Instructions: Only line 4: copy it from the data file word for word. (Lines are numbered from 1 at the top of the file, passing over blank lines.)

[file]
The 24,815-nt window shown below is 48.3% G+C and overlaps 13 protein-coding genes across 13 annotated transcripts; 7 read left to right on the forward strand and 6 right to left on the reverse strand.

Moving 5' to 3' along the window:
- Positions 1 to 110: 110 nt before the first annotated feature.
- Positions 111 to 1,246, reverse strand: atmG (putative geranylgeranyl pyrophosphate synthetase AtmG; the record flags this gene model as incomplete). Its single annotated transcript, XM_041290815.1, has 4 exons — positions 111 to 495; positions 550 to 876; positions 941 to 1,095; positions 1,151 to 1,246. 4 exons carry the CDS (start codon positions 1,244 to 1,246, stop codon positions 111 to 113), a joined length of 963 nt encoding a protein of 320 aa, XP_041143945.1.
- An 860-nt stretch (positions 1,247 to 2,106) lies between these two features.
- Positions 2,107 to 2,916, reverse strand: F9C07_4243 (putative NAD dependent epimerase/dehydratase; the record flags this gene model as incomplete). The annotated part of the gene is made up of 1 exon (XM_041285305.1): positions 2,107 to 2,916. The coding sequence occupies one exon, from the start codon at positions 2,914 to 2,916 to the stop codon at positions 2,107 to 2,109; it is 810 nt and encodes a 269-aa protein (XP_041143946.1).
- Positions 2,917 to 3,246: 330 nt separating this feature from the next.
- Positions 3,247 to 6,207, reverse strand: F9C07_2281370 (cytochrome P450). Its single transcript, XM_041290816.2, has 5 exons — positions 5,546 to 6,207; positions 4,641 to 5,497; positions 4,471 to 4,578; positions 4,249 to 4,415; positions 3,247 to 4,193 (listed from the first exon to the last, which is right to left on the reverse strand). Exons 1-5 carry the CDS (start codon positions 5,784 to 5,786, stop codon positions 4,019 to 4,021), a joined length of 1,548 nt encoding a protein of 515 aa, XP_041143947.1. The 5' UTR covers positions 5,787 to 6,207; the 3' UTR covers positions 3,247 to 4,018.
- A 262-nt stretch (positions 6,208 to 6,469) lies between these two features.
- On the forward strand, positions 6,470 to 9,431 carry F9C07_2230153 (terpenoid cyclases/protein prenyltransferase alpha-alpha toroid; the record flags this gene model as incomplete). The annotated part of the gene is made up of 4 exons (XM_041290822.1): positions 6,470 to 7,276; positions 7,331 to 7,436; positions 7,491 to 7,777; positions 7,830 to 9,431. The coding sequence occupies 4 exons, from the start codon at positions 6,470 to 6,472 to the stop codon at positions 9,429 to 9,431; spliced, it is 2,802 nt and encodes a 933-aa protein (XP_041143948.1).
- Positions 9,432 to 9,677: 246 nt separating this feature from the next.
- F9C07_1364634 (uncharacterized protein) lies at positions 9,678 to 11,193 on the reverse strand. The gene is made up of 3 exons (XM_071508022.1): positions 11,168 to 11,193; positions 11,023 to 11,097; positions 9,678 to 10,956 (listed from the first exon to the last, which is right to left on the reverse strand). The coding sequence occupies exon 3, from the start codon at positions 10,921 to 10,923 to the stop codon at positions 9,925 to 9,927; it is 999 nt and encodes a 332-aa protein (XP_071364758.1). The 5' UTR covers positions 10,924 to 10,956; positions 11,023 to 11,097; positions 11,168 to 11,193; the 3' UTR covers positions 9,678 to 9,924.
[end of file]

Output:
- Positions 111 to 1,246, reverse strand: atmG (putative geranylgeranyl pyrophosphate synthetase AtmG; the record flags this gene model as incomplete). Its single annotated transcript, XM_041290815.1, has 4 exons — positions 111 to 495; positions 550 to 876; positions 941 to 1,095; positions 1,151 to 1,246. 4 exons carry the CDS (start codon positions 1,244 to 1,246, stop codon positions 111 to 113), a joined length of 963 nt encoding a protein of 320 aa, XP_041143945.1.